By Arun  Janardhan

A startling number of planned sky-rises are poised to change the cityscape of India’s commercial capital within the next decade. We report on nine of the most ambitious towers

The emblematic Burj Khalifa in Dubai and the Petronas Twin Towers in Malaysia are still some distance away—the former is over 600m tall, while the latter is nearly 457m—but Mumbai is fast catching up in reaching for the skies.

By the end of this decade, the city’s towering personality will reflect in residential buildings that are competing with each other in height. Soon, Imperial Heights—a 60-storey, 252m structure, currently the tallest residential structure in India according to its builders Shapoorji Pallonji & Co. Ltd—will bow to Lodha Group’s 117-storey, 304.8m-tall World One in Lower Parel. Shree Ram Urban Infrastructure Ltd’s 300m-high, 75-storey Palais Royale at Worli Naka, to be completed by 2013, will follow.

Till 2005, the 45-storey Shreepati Arcade at Nana Chowk was the tallest building in the city, beating its predecessor, the 26-storey Usha Kiran on Altamount Road, by several floors. Today, these two buildings are midgets, tomorrow they will be microscopic in comparison.

Mumbai, like every other city in this part of the developing world, is beginning to look different. The changes are more apparent in the city’s south and centre, which hung on to its colonial past for a long time, unlike the still emerging and haphazardly developing north. The developments are a result of changed laws in redevelopment and floor space allocations, necessitated by lack of space in a city bursting at its seams.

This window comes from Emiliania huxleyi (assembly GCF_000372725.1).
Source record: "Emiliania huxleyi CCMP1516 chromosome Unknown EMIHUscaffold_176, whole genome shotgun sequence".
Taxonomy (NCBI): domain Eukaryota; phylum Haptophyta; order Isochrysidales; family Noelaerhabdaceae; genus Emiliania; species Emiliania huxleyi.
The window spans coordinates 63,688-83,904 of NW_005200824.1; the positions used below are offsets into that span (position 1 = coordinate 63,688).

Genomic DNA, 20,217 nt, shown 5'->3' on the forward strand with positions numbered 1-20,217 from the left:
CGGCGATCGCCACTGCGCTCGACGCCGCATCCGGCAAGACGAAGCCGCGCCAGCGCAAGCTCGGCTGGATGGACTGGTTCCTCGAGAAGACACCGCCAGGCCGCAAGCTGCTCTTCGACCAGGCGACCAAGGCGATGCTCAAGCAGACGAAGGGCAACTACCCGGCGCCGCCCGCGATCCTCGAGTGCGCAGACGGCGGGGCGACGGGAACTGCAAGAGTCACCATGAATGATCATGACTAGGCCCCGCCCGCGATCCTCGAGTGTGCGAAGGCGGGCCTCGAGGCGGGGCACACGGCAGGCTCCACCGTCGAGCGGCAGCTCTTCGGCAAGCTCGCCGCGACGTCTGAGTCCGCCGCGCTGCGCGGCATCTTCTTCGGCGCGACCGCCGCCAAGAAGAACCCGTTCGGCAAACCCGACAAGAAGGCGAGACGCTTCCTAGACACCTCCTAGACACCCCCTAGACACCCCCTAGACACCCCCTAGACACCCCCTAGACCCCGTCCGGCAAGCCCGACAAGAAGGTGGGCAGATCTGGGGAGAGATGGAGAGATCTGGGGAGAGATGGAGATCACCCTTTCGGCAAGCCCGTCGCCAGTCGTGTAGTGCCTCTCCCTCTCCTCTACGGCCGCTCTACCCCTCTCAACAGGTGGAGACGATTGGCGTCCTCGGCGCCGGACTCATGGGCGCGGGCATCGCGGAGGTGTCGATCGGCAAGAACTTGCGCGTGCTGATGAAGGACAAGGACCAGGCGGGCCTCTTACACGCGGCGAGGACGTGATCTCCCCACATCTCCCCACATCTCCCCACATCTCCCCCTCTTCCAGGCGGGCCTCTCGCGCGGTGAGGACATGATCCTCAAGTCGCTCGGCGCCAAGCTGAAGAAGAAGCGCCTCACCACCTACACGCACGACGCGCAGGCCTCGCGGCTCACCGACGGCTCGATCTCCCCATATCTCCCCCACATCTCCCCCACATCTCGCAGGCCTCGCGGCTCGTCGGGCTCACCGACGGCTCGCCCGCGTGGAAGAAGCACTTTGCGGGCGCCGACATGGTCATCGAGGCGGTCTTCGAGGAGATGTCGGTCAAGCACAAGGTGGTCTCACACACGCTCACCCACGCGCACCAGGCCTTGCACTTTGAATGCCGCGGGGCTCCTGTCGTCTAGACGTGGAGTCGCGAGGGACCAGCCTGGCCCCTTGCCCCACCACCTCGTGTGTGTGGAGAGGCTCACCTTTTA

Large tracts of desolate mill lands in central Mumbai now have sprawling malls and buildings. Clusters of slums with plastic-covered roofs have made way for luxury residences, including penthouses.

The old-fashioned Napean Sea Road is getting a severe and startling facelift. Several of its old bungalows have been razed to make way for skyscrapers and crumbling ghost houses are being replaced by spanking new buildings. Altamount Road already has Reliance Industries Ltd chairman Mukesh Ambani’s Antilla as its defining architecture.

More than a dozen buildings in various stages of development are above 50 storeys. Prices for apartments range between Rs 5-25 crore, with penthouses and duplexes that can cost up to Rs 80 crore, according to real estate brokers. Skyscrapers, considered marvels of engineering, represent affluence and a successful economy. Buyers like the feeling of exclusivity, being away from the crowd and noise, cleaner air—and the associated prestige.

It is easy to surmise that the higher you live, the more important or wealthy you must be. As one customer told Lalit Kumar Jain, chairman of Kumar Urban Development Ltd, pointing to Imperial Heights behind Jain’s office: “Have you seen how clouds merge with that building? I want to live in the clouds.”

Krish Raghav contributed to this story.